Dan Clucas | Mark Weaver | Dave Wayne | Hotend | Do Tell play the music of Julius Hemphill | Amirani Records

Julius Hemphill’s music is about digging under the facts, pulling out the stops, revealing the insides, telling the truth. His groove-oriented pieces (Steppin’, The Hard Blues, Otis Groove) seem to be a function of his having internalized the essence of the blues, so that the feeling, the ache of that music, is imbedded in the soul of these songs. Contrarily, his more compositional side is less about rhythm and more about sound, timbre, and tone. But always, his compositions value improvisation; even his most thoroughly notated works call for the musicians to collectively improvise within the parameters of that piece and there again lies the spirit of the blues in Julius Hemphill’s music, which is perhaps the most revealing truth of all. Continue reading

Brassum | Dan Clucas | Michael Vlatkovich | Mark Weaver | Harris Eisenstadt | Live | pfmentum

Here we have jazzy improvisation at top level but with strong emphasis on some melodic lines. And that is what distinguishes Brassum from many others improvisers or spontaneous musicians. Here we have exploration of lines done with trombones and tubas and cornets with a certain jazz feeling but keeping main ideas through all the compositions. This is exploration of new sounds with a lot of coherence and developing new ideas but always keeping the main structures in mind that is what gives a pure jazz feeling. — musicextreme Oct 2006 Continue reading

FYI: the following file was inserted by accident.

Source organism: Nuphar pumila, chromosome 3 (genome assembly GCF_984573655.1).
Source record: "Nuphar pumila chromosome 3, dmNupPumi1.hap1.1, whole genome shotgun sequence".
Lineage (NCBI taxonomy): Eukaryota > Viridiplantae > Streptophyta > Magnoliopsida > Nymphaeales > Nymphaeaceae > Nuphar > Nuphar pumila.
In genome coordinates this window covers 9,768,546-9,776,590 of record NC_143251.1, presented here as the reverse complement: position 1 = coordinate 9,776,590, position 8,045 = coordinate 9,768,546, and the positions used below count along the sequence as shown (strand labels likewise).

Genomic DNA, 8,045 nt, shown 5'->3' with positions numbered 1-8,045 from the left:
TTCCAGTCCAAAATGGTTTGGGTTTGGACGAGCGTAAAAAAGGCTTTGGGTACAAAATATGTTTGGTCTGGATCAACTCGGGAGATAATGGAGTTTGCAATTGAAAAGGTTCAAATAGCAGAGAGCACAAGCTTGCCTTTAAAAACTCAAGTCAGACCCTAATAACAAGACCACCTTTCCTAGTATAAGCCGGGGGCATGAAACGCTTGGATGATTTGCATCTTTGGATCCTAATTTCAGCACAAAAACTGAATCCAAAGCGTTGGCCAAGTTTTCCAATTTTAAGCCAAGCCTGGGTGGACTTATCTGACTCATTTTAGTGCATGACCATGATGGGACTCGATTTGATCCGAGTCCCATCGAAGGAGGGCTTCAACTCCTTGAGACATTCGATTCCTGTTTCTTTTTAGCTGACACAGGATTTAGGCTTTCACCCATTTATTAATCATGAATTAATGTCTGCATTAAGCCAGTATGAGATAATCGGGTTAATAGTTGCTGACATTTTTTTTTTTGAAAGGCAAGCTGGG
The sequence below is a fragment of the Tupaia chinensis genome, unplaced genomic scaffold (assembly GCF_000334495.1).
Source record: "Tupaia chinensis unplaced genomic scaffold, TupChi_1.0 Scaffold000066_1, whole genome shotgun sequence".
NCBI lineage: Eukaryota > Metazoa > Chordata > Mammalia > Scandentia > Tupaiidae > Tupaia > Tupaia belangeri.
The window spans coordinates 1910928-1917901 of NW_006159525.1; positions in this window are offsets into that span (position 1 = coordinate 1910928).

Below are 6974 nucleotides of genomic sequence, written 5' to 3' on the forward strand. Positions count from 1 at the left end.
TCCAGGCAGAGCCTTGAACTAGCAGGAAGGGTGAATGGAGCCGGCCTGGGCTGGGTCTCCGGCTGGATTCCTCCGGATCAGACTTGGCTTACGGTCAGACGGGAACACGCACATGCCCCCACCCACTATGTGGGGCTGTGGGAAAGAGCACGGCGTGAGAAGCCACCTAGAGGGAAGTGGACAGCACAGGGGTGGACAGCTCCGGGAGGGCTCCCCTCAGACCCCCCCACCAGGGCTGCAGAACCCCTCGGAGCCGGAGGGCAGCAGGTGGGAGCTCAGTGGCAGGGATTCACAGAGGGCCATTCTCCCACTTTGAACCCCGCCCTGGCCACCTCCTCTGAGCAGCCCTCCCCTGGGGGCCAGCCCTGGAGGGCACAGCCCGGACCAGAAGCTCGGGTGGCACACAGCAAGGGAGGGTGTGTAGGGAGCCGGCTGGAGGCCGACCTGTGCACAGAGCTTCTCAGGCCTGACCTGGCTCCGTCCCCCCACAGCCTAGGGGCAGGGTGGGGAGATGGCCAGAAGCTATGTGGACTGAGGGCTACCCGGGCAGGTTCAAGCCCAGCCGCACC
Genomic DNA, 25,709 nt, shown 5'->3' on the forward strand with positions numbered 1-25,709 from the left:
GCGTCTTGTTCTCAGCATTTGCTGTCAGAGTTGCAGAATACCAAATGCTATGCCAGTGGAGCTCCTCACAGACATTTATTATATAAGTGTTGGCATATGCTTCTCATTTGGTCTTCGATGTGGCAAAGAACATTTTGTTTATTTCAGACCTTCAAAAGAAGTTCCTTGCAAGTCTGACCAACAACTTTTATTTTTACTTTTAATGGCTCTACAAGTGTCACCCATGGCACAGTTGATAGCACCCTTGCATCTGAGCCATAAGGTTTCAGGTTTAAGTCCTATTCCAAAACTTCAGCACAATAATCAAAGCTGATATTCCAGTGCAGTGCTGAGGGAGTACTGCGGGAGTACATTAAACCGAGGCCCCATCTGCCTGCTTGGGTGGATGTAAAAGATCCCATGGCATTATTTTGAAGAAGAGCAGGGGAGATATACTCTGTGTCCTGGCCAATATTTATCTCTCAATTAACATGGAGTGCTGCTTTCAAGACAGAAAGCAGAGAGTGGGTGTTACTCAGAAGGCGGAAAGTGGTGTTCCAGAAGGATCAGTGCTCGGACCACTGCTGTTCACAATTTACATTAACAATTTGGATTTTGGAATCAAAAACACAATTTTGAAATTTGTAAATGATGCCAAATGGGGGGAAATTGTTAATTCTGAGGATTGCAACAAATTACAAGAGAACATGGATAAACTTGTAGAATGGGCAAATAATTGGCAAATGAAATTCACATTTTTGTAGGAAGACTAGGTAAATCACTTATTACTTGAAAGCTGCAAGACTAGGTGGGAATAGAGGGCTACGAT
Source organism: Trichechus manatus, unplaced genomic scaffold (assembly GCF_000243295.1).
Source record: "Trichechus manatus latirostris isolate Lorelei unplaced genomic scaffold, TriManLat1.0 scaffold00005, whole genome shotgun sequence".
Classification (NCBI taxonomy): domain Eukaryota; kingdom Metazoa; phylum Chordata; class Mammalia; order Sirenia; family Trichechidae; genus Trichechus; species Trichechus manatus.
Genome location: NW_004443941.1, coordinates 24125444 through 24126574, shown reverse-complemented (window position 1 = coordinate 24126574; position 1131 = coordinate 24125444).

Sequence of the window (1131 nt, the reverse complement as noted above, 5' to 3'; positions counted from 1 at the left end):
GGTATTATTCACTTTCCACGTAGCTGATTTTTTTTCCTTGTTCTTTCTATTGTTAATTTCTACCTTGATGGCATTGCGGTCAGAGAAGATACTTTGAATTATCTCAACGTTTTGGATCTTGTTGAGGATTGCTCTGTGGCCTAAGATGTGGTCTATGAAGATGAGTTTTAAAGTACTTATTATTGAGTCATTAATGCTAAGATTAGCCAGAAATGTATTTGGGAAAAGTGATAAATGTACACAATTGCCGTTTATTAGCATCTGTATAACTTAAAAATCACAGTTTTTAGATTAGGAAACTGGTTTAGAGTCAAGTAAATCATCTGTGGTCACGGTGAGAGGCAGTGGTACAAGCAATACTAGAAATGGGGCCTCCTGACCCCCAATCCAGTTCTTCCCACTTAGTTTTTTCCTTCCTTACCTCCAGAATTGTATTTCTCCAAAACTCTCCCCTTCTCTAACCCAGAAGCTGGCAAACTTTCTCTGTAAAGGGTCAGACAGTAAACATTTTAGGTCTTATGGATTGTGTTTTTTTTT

Mark Weaver’s Brassum | Warning Lights | Plutonium Records

Given its name which reflects its brass-heavy instrumentation, you’d expect Mark Weaver’s Brassum to be a celebration of the brass band tradition with evocations of marching bands… But with leader and tubaist Mark Weaver taking on the role of the string bass, this band really is a free Bop ensemble with catchy, intriguing tunes setting up edgy blowing. Little Weaver plays wouldn’t fall easily under the fingers of an adept bassist. That’s not to say that his big brass bass doesn’t add a dominant color to the date. The tuba’s expansive sound envelops the ensemble with a golden fog. Even when vamping, Weaver’s lines (and this applies as well to the undisputed master of this school of tuba, Bob Stewart) resonate with the other horns in the way a string bass does not. Weaver and Eisenstadt prove to be a playful rhythm section. Clucas works well within the context of Weaver’s compositions. Vlatkovich further lifts the session with his robust, ripping trombone lines. …this music, through crafty writing and daring playing, achieves a sound larger than you’d assume from the seemingly meager complement of instruments. —David Dupont (Cadence magazine vol.30, No.6, June 2004, p.46-47) Continue reading